This despite the fact that, reality being the infinite and infinitely interesting thing that it is, long-lost lovers must, from time to time, meet by chance on a city bus. Right? But when those things happen in real life, they make us say things like “I never would have guessed it!” Or “I never would have believed it, unless I had seen it with my own eyes!” That’s what coincidences are, right, they are events that don’t seem like they belong within the confines of normal existence.
Coincidences by their nature seem to be somehow off the playing field, occurring outside the “rules” of real life. They almost seem like cheating, like someone circumvented the natural ways things are supposed to go, in which our actions and circumstances lead us inexorably but unpredictably toward our life’s next events. Which is exactly why they stink in fiction, because they give us the feeling that the author is not playing fair—he’s moving pieces around on a chess board instead of letting what is inside his characters drive them through the story.
Crucially, when coincidences happen in life, they do not actually cause us to question the the realness of reality. There is no book to throw across the room, no vivid and continuous dream to be interrupted. Because we know that no one literally authored this unlikely event, our response is to go “that’s weird” and move on; in fiction, because we know that someone did literally author this event, we say “oh, come on” and throw the book across the wall.
Final note: There are a lot more elements that have the opposite property, i..e. they are good in fiction but bad in real life. Like, for example, terrible people. The obnoxious pretentious asshole at the dinner party is a nightmare if you’re actually have a dinner party, but if you’re writing about one, he’s a goldmine.
Final final note: I’m going to try and write about writing a lot in the next month, since we’re entering November, in which a lot of people participate in NaNoWriMo, where you try and write a whole novel in a month. Which some people dog on, saying it’s silly or whatever, but I say more power to ’em. Everybody who wants to write should write all the time, for any reason. Right?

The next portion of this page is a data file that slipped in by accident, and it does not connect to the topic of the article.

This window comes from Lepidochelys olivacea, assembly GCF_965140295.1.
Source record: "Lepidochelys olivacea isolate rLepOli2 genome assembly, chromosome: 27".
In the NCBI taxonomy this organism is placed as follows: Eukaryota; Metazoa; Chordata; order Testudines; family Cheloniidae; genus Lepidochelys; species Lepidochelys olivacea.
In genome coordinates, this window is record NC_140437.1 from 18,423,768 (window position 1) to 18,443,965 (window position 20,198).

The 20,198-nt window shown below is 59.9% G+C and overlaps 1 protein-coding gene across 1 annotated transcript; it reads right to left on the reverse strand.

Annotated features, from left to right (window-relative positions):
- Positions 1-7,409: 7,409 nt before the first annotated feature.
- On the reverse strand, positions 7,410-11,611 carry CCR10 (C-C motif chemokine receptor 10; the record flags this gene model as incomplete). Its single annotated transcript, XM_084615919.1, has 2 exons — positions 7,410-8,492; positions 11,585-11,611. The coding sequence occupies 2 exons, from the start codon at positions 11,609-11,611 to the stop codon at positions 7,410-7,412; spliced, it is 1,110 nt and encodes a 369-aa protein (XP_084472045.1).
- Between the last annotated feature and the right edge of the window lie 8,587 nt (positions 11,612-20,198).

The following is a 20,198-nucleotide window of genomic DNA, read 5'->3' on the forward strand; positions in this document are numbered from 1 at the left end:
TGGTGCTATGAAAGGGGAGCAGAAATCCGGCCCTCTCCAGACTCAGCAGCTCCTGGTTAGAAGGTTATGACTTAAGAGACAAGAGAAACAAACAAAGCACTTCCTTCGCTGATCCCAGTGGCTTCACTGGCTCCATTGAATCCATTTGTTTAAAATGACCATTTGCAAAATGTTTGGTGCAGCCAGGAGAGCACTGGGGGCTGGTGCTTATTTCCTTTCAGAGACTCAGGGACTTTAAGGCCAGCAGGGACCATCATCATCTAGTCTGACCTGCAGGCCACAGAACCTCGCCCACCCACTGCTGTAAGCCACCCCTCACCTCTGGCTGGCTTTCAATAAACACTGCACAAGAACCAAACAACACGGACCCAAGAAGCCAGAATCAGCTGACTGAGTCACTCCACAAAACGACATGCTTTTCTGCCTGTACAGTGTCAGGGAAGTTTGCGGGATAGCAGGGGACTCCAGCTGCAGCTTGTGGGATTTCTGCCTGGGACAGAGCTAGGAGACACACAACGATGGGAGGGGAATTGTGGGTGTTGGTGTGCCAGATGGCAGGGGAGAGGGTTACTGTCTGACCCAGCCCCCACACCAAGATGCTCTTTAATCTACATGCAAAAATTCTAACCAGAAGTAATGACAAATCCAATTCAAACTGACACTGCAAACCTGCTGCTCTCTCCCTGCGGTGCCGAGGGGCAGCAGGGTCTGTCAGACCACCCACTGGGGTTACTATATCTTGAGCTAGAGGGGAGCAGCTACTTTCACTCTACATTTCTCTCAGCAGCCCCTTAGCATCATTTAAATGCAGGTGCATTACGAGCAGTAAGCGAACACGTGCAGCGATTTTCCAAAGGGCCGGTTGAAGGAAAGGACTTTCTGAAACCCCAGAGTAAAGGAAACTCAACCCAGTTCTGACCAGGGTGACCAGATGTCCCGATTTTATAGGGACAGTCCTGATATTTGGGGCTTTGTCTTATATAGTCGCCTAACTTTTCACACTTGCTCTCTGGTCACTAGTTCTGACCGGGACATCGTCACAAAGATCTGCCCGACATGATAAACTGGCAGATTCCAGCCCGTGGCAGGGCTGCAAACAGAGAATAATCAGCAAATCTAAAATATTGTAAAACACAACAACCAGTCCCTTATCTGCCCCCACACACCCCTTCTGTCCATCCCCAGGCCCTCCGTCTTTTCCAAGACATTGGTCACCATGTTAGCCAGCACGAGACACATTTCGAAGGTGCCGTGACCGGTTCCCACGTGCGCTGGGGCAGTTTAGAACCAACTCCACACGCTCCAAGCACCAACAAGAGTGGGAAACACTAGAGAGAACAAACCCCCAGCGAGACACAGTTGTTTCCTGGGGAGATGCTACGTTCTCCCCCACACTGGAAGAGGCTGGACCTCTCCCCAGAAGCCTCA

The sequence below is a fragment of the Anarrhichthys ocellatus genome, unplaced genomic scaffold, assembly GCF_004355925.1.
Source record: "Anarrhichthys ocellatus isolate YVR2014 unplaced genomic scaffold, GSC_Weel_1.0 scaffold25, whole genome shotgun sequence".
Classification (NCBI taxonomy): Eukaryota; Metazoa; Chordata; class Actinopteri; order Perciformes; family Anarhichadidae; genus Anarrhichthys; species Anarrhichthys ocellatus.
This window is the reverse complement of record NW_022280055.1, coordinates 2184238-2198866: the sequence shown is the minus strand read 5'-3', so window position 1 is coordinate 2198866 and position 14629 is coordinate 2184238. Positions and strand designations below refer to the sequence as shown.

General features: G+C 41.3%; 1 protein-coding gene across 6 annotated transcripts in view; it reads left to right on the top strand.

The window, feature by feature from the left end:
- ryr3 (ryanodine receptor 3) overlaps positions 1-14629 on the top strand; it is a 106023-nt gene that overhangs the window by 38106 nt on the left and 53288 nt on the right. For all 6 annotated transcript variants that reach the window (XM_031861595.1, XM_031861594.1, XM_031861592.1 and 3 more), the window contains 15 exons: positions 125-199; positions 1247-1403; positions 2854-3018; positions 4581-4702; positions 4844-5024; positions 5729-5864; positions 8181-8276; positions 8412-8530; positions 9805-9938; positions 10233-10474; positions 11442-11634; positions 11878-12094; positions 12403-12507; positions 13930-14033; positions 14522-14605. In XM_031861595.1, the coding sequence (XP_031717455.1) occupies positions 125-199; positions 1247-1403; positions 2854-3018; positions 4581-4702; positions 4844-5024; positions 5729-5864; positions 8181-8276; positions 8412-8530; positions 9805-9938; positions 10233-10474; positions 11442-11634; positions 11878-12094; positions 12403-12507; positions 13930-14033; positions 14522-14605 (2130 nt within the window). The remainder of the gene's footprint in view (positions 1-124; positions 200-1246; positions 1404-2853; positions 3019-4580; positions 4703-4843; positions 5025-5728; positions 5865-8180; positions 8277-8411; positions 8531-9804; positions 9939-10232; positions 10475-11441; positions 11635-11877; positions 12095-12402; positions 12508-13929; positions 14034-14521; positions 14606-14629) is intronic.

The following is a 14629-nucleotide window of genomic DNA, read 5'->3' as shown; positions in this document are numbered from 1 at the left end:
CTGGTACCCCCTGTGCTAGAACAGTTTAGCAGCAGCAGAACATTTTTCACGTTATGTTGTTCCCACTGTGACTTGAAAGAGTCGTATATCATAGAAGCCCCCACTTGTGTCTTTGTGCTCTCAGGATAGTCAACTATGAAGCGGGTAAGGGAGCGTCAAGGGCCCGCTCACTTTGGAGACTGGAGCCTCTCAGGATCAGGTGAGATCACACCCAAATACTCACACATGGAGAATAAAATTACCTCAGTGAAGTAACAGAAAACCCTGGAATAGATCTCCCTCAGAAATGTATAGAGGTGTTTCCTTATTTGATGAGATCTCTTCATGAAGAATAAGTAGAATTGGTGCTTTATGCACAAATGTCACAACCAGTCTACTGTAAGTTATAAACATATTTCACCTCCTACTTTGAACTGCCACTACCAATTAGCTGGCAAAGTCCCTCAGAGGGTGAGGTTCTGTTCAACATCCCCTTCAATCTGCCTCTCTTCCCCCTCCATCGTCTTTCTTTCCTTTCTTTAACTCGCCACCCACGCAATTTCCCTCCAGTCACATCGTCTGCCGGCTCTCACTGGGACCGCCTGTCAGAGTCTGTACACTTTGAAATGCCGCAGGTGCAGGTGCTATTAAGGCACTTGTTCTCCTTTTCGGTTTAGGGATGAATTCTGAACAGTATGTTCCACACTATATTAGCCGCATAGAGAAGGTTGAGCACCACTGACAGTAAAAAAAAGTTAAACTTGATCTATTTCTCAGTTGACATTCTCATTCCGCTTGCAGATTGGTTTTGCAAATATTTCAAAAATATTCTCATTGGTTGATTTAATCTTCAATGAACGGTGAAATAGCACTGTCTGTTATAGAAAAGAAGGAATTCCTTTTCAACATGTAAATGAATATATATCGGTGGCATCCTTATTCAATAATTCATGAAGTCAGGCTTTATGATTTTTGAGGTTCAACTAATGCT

Pictured here is the main entrance to the big public library in downtown Concord, NH, where the whole darn city is being encouraged (I hope not forced) to read The Last Policeman, by yours truly, for the 2015 Concord Reads program.
Wouldn’t it be fun if YOUR city, town, township, principality, or unincorporated territory all read my book together?
(Thanks to Andrew Winters, Our Man in Concord, for the pic!)
It probably goes without saying that I am super-excited about this news, not least because I’ve been working on this project for quite a while already—over a year at least, moving slowly from mulling to drafting to writing—and it’s a relief to arrive at a moment where it’s real, it’s happening, it’s going to actually be a book.
The big concept of Underground Airlines is that it’s a crime drama that takes place now, in present-day America, except the Civil War was never fought, and legal slavery still exists in pockets of the South. You can already tell, if you know the Last Policeman books, that there are some familiar elements: it’s speculative fiction, it’s a counterfactual, it’s the that world we know except for this one thing that changes everything.
But I can tell you that the hero of Underground Airlines is seriously about as different from Detective Palace as you can imagine, both as a person and as type of hero. And while the Policeman series was about the end of the world, about death and how we live with death, this book is about race and racism, it’s about grief, it’s about the horror of American slavery (and in particular the Constitutional nightmare of the Fugitive Slave Law), and it’s about compromise.
Well, I mean, I think that’s what this book is about—that’s what it’s about so far. I’m not done. It’s a big book—it’s going to be a big book—so I hope you’ll read it when it’s done and we can talk about it then.